Starting in 1985 the federal government started changing the way they calculated statistics on unemployment and decided not to count people whom they considered to be "discouraged workers." I can see the justice of both sides of the argument.

    I've got a friend who dropped out of the work-force to become a househusband. He milked the system as long as he could be eventually fell out and now depends solely on his wife's income. The government's decision is good in his case.

    I've got another friend who worked for a very long time in a very obscure field and was eventually downsized. He's had a difficult time adjusting and has learned new job skills just as they are about to become obsolete. So he has had brief periods of employment followed by year+ stints of unemployment where he falls out of the system.

    The net result of this is that even though the population is still expanding, the government's official pool of workers has been declining. This means that there are more and more people falling through the cracks of government assistance programs. Although these people are officially citizens of the US, they officially don't count for anything work-related and are beginning to fall through the cracks of the government social systems.

    Now you throw in much higher unemployment in the official pool of potential employees and the situation becomes even grimmer. tries to count the official "discouraged workers" in their numbers and claim that the unemployment rate is actually somewhere around 22%. Yikes!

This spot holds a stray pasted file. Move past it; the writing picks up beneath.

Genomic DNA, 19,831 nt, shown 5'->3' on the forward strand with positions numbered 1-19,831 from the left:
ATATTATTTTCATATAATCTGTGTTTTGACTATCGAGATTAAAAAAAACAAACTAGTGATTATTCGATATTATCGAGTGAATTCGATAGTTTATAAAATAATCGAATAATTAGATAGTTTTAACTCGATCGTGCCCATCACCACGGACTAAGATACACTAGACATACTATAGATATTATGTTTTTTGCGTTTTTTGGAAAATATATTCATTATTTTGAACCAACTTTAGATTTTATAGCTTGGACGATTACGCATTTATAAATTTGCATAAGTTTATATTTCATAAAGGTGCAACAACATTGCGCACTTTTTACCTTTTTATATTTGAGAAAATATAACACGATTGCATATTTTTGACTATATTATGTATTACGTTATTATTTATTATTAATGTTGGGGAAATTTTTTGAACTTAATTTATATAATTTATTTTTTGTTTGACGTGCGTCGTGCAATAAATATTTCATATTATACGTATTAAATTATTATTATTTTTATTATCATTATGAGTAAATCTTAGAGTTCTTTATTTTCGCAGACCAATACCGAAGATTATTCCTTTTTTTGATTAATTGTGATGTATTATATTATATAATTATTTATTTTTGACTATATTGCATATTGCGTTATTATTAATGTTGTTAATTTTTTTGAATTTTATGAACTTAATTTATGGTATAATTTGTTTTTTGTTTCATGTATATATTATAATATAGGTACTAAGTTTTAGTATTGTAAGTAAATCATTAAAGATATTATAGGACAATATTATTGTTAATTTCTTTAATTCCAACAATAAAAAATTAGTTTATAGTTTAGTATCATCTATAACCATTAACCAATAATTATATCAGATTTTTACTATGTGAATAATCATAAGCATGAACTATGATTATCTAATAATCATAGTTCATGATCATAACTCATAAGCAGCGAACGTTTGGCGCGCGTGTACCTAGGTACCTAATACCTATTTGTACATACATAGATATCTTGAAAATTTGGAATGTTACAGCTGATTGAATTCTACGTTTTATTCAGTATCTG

8. Pluto: I've been worried about this for a long time.

    One of the basic principles this nation was founded on was the notion that Americans would take an impassioned interest in their government because of the stake they had in its actions. The Founders had a vision of Americans as fiercely independent smallholders, merchants, sailors and artisans who would be beholden to nothing and no one. Thus their participation in the governing of the nation would be driven purely by "enlightened self-interest".

    Part of their fear was the influence of the "mob", what the Romans called the capti censi, the wage-slaves and layabouts who lived off the dole and were swayed by whoever promised them the most largesse.

    Well, between our tax policies and our economic policies were are rapidly becoming a nation of the very wealthy and the entrepreneurs, a middle level of cubicle rats and a vast puddle of capti censi unemployed, underemployed, immigrant service workers and marginally criminal, gray-economy plebs at the bottom.

    That can't be good for us as a nation.

  9. I was very glad when my nephew apprenticed to become a plumber.

    As long as people are around, they will need plumbers and because it is kind of icky technical work, they are fairly well paid.

    It is also relatively hard to off shore the work.

    I was surprised that so few of his peers considered going into trade school.